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Abstract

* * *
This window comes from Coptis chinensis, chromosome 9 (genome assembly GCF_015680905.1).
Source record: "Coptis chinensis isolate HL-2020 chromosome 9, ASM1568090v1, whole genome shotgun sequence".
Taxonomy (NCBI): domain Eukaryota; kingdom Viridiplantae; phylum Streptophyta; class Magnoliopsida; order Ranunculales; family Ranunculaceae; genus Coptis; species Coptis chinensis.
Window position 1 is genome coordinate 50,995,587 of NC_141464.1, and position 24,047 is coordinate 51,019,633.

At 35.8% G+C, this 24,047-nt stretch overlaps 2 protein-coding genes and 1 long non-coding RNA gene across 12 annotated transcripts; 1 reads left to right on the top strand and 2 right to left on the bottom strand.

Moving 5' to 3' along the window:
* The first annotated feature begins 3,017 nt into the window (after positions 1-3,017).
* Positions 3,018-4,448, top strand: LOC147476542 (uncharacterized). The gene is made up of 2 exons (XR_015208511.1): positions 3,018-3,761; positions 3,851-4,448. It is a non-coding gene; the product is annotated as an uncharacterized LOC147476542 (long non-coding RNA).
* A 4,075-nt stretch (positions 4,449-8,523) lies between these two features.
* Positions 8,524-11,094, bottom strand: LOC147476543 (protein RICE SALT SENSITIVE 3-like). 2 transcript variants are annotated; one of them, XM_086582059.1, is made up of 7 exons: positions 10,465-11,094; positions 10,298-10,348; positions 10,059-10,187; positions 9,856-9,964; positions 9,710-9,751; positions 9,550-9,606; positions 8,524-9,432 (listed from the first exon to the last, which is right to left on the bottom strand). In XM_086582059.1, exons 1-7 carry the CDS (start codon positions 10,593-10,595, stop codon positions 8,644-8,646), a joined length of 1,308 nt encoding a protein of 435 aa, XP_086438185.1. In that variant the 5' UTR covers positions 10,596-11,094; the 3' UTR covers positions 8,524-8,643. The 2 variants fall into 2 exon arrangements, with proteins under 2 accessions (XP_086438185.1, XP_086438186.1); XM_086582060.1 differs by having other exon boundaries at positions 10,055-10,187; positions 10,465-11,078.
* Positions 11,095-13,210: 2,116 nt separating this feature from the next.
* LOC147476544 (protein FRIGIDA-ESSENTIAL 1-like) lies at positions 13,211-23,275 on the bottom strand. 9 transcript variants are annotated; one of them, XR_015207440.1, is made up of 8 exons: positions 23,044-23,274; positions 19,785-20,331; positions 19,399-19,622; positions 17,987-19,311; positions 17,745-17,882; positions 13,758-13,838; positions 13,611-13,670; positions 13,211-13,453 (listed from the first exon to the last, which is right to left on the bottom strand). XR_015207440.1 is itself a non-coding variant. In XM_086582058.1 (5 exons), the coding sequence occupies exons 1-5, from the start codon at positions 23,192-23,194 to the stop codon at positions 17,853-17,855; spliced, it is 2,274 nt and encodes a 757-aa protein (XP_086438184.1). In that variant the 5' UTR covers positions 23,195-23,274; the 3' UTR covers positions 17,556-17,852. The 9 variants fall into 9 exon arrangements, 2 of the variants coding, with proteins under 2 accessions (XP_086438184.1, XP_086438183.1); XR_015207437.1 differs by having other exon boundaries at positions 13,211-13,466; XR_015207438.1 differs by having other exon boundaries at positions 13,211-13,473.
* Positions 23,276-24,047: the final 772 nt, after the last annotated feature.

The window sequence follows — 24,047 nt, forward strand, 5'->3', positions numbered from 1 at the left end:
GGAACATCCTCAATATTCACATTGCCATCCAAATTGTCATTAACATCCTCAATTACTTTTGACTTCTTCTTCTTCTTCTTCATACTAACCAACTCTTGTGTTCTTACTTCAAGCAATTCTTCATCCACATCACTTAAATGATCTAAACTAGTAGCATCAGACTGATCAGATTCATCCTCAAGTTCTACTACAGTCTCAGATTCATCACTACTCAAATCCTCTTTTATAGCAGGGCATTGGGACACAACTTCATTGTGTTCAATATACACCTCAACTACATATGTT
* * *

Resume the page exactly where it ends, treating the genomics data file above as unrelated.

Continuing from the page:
This thesis has three chapters on international trade. The first chapter examines how trade policy can be contagious along a country’s supply chain. The chapter builds a theoretical model with vertical linkages to guide the empirical and quantitative analyses. Using trade protection and input-output tables from the US, the chapter finds that protection of inputs causes their output industries to demand protection as well, and that welfare losses generated by this type of cascading protection are substantial. The second chapter analyzes firms in international trade using Turkish firm-level data, and finds that import experience from a certain country can help a firm export to that country in the future. This chapter contributes to the literature by finding for the first time that firms can learn about potential clients through their existing suppliers. Finally, the third chapter focuses on the link between firms' exports versus domestic sales, and again using Turkish firm-level data, finds that exports and domestic sales are complementary even when they are composed of different products. This result indicates that firms that are credit constrained might be using their exports to internally finance their domestic operations.

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